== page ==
Welcome to the octagon. That was the shape of a kitchen that greeted Tatiana Machado-Rosas, lead designer for Jackson Design & Remodeling, San Diego. The client, a couple with two sons, wanted something completely different for their luxury 6,000-sq.-ft. home — long lines and rectilinear.

“The octagonal shape of the old kitchen made no sense at all,” says Machado-Rosas. “She likes really straight lines, simplicity, rectilinear, and that was not going to be possible in the other shaped kitchen.”

The couple, who approached Jackson Design hoping for just a kitchen remodel, got that and more. Because of the limits imposed on her by the odd shape, Machado-Rosas quickly realized that the kitchen’s location at the front of the house was incompatible with their goals. However, it could and should be swapped with two small bedrooms and a bath at the back of the house.

The move, while bold, worked on a number of levels. First was favorable adjacencies. The former bedrooms occupied a spot in a corner of the home sandwiched between the dining room and a family room — a central location for a new kitchen. Second, the rear of the home has great views, which could be utilized to much better effect.

CoCo Harper, Jackson Design’s marketing director, says the change-of-venue concept took the clients a moment to comprehend. “They came to us just looking to remodel the kitchen. After all of the work and all of the listening, we came back to them and said, ‘Look, it’s not just a kitchen remodel. It can change your life.’”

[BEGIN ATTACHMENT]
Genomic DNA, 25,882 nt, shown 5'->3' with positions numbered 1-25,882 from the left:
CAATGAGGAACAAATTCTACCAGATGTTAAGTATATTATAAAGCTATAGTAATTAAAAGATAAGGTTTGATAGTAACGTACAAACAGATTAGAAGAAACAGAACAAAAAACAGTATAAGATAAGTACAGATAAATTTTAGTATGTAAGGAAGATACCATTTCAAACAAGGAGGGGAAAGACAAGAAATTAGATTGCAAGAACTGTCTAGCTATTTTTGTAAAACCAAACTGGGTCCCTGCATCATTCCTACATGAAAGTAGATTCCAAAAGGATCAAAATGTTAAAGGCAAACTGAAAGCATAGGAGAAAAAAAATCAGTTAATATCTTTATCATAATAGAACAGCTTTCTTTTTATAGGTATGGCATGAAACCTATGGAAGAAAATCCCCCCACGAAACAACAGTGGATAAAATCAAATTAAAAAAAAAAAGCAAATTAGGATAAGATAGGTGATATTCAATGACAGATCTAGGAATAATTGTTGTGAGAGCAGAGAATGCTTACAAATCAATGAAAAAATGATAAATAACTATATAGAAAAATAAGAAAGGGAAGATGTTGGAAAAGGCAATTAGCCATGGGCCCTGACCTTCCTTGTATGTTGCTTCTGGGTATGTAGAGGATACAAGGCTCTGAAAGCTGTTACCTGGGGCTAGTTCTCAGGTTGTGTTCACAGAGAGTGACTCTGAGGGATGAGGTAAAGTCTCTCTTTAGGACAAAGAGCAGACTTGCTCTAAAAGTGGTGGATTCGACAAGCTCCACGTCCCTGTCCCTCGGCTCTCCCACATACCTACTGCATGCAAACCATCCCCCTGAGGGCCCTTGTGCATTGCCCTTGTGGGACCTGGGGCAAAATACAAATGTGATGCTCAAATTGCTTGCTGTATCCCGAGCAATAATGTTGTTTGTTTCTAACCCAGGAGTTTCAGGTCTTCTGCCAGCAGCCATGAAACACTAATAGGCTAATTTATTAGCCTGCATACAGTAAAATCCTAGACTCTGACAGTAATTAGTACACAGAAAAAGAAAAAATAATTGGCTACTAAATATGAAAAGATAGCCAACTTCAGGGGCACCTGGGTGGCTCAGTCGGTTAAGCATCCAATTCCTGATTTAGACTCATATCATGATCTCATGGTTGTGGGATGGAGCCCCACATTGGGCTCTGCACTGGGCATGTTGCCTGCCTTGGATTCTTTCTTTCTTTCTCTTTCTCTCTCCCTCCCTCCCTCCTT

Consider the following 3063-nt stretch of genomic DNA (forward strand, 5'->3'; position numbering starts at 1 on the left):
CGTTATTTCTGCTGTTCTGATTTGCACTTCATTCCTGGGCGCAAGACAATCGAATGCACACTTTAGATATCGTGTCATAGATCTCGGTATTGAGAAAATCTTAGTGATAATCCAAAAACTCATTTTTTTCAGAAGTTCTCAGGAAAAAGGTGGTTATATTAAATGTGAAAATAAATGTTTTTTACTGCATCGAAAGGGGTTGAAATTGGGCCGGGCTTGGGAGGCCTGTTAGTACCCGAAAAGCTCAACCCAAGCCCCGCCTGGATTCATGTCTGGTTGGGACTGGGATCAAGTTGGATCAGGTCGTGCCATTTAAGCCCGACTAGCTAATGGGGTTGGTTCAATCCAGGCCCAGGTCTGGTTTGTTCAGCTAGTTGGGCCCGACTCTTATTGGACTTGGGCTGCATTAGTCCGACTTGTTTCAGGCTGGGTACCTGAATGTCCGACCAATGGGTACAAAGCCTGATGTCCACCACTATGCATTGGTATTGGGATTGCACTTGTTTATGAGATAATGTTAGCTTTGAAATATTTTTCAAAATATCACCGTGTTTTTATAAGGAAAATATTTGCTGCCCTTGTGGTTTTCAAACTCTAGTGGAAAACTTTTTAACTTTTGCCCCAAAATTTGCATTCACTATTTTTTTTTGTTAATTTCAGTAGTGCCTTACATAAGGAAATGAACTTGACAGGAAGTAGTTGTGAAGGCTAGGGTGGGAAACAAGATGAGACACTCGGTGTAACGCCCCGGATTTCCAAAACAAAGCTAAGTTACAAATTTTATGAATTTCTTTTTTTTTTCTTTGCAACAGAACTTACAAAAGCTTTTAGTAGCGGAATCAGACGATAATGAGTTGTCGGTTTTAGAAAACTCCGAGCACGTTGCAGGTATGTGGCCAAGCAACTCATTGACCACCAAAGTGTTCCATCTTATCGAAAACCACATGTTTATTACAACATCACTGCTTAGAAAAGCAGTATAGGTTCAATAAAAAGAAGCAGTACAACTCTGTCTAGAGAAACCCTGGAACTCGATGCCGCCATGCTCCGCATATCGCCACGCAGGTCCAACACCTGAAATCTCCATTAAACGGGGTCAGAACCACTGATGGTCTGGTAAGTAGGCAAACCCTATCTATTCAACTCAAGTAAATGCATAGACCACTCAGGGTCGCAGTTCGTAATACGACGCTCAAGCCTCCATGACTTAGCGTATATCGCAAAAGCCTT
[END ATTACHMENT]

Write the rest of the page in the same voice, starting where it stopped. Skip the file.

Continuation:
Moving Walls, Opening Spaces
The resulting kitchen is a 180-degree departure from the previous. Cramped, dark and inefficient gave way to long, bright and expansive. Earth tones gave way to whites and darks.

To make it happen, bedroom and bathroom walls were knocked out creating an enormous open space. Selectively, the space was redefined. A large pantry was added at the far end of the space, away from the rear yard. Its two new walls do double duty. One is outfitted with a coffee bar/serving area. The other houses a desk and work area.

The massing of the pantry, coffee bar and desk space also serves the larger purpose of delineating the end of the kitchen and entertainment zone as it shifts to a breakfast nook. The nook is full of light with the addition of French doors and a set of floor-to-ceiling windows on each side.

Windows are not usually a primary point of reference in kitchen design. Yet in this, as in other kitchens that won 2015 Master Design Awards, windows figure prominently. In particular, they are a central consideration in the design of the space. At the other end of the kitchen, a bank of similarly gridded casement windows, with transoms above and around each, gives the space a significant measure of its drama and impact. The classic lines of the kitchen contrast favorably against the green hills of San Diego County. That same view was once squandered on a small window in a secondary bathroom.
“They are Pella windows. We ordered them unfinished with the idea to paint them on-site,” Machado-Rosas says. The windows are a dramatic design element to complement the classic look of the kitchen. They really well work with whatever else is happening. The client wanted grids to match existing windows in the rest of the house. The grids also remind her of European windows. She wanted the large scale, where you can see the views.”